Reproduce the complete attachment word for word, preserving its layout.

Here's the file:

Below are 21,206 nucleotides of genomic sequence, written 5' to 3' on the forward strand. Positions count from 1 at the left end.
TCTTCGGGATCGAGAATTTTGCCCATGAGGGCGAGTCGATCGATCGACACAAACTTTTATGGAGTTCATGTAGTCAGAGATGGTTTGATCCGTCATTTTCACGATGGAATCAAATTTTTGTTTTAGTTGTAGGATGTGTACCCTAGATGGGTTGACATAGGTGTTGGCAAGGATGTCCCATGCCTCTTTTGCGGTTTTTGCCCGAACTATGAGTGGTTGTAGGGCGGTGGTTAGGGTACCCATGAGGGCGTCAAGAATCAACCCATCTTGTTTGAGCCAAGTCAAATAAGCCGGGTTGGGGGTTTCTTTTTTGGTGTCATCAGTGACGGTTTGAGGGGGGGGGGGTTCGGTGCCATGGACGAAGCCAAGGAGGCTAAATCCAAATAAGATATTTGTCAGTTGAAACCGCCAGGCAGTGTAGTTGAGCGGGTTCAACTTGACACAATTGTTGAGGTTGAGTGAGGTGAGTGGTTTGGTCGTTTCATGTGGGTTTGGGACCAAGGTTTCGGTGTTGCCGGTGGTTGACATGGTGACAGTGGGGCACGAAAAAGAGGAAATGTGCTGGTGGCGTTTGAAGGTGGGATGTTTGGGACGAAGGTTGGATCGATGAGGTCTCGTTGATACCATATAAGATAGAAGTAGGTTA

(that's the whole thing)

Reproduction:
Below are 21,206 nucleotides of genomic sequence, written 5' to 3' on the forward strand. Positions count from 1 at the left end.
TCTTCGGGATCGAGAATTTTGCCCATGAGGGCGAGTCGATCGATCGACACAAACTTTTATGGAGTTCATGTAGTCAGAGATGGTTTGATCCGTCATTTTCACGATGGAATCAAATTTTTGTTTTAGTTGTAGGATGTGTACCCTAGATGGGTTGACATAGGTGTTGGCAAGGATGTCCCATGCCTCTTTTGCGGTTTTTGCCCGAACTATGAGTGGTTGTAGGGCGGTGGTTAGGGTACCCATGAGGGCGTCAAGAATCAACCCATCTTGTTTGAGCCAAGTCAAATAAGCCGGGTTGGGGGTTTCTTTTTTGGTGTCATCAGTGACGGTTTGAGGGGGGGGGGGTTCGGTGCCATGGACGAAGCCAAGGAGGCTAAATCCAAATAAGATATTTGTCAGTTGAAACCGCCAGGCAGTGTAGTTGAGCGGGTTCAACTTGACACAATTGTTGAGGTTGAGTGAGGTGAGTGGTTTGGTCGTTTCATGTGGGTTTGGGACCAAGGTTTCGGTGTTGCCGGTGGTTGACATGGTGACAGTGGGGCACGAAAAAGAGGAAATGTGCTGGTGGCGTTTGAAGGTGGGATGTTTGGGACGAAGGTTGGATCGATGAGGTCTCGTTGATACCATATAAGATAGAAGTAGGTTA